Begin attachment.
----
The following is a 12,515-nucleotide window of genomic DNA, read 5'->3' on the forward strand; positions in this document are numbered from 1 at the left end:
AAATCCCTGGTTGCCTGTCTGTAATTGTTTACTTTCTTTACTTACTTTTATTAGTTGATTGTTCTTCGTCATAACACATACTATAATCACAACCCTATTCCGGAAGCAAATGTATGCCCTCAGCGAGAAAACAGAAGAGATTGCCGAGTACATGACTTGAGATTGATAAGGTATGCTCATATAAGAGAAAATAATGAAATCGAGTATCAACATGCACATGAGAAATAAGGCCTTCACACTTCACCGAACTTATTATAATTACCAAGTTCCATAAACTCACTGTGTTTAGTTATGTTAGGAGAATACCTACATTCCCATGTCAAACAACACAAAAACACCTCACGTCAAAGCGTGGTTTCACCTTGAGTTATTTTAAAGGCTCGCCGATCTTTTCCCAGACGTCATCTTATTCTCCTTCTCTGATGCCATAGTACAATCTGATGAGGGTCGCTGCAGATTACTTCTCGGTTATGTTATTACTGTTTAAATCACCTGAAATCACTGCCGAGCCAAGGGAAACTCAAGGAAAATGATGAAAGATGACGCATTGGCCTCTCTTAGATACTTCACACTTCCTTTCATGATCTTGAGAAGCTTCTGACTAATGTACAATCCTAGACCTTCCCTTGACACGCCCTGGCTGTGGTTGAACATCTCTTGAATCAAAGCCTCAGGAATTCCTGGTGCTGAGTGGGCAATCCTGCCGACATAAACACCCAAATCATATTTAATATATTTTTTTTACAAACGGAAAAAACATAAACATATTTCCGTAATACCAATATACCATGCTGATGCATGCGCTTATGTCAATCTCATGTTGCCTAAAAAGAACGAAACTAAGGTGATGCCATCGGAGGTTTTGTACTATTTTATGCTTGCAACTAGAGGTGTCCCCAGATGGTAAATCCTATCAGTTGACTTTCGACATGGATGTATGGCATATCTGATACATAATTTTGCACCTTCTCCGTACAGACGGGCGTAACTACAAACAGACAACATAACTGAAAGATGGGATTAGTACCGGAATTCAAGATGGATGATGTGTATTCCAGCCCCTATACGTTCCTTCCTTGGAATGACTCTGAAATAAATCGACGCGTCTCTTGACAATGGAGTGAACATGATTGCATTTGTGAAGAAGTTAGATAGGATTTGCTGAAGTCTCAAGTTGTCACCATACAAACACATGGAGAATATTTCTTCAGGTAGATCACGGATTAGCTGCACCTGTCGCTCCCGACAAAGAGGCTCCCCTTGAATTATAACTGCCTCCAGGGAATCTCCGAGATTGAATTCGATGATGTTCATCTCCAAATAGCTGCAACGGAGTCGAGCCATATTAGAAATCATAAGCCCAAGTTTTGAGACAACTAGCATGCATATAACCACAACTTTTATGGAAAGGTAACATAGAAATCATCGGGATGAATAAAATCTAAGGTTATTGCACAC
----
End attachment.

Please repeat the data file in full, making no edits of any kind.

The following is a 12,515-nucleotide window of genomic DNA, read 5'->3' on the forward strand; positions in this document are numbered from 1 at the left end:
AAATCCCTGGTTGCCTGTCTGTAATTGTTTACTTTCTTTACTTACTTTTATTAGTTGATTGTTCTTCGTCATAACACATACTATAATCACAACCCTATTCCGGAAGCAAATGTATGCCCTCAGCGAGAAAACAGAAGAGATTGCCGAGTACATGACTTGAGATTGATAAGGTATGCTCATATAAGAGAAAATAATGAAATCGAGTATCAACATGCACATGAGAAATAAGGCCTTCACACTTCACCGAACTTATTATAATTACCAAGTTCCATAAACTCACTGTGTTTAGTTATGTTAGGAGAATACCTACATTCCCATGTCAAACAACACAAAAACACCTCACGTCAAAGCGTGGTTTCACCTTGAGTTATTTTAAAGGCTCGCCGATCTTTTCCCAGACGTCATCTTATTCTCCTTCTCTGATGCCATAGTACAATCTGATGAGGGTCGCTGCAGATTACTTCTCGGTTATGTTATTACTGTTTAAATCACCTGAAATCACTGCCGAGCCAAGGGAAACTCAAGGAAAATGATGAAAGATGACGCATTGGCCTCTCTTAGATACTTCACACTTCCTTTCATGATCTTGAGAAGCTTCTGACTAATGTACAATCCTAGACCTTCCCTTGACACGCCCTGGCTGTGGTTGAACATCTCTTGAATCAAAGCCTCAGGAATTCCTGGTGCTGAGTGGGCAATCCTGCCGACATAAACACCCAAATCATATTTAATATATTTTTTTTACAAACGGAAAAAACATAAACATATTTCCGTAATACCAATATACCATGCTGATGCATGCGCTTATGTCAATCTCATGTTGCCTAAAAAGAACGAAACTAAGGTGATGCCATCGGAGGTTTTGTACTATTTTATGCTTGCAACTAGAGGTGTCCCCAGATGGTAAATCCTATCAGTTGACTTTCGACATGGATGTATGGCATATCTGATACATAATTTTGCACCTTCTCCGTACAGACGGGCGTAACTACAAACAGACAACATAACTGAAAGATGGGATTAGTACCGGAATTCAAGATGGATGATGTGTATTCCAGCCCCTATACGTTCCTTCCTTGGAATGACTCTGAAATAAATCGACGCGTCTCTTGACAATGGAGTGAACATGATTGCATTTGTGAAGAAGTTAGATAGGATTTGCTGAAGTCTCAAGTTGTCACCATACAAACACATGGAGAATATTTCTTCAGGTAGATCACGGATTAGCTGCACCTGTCGCTCCCGACAAAGAGGCTCCCCTTGAATTATAACTGCCTCCAGGGAATCTCCGAGATTGAATTCGATGATGTTCATCTCCAAATAGCTGCAACGGAGTCGAGCCATATTAGAAATCATAAGCCCAAGTTTTGAGACAACTAGCATGCATATAACCACAACTTTTATGGAAAGGTAACATAGAAATCATCGGGATGAATAAAATCTAAGGTTATTGCACAC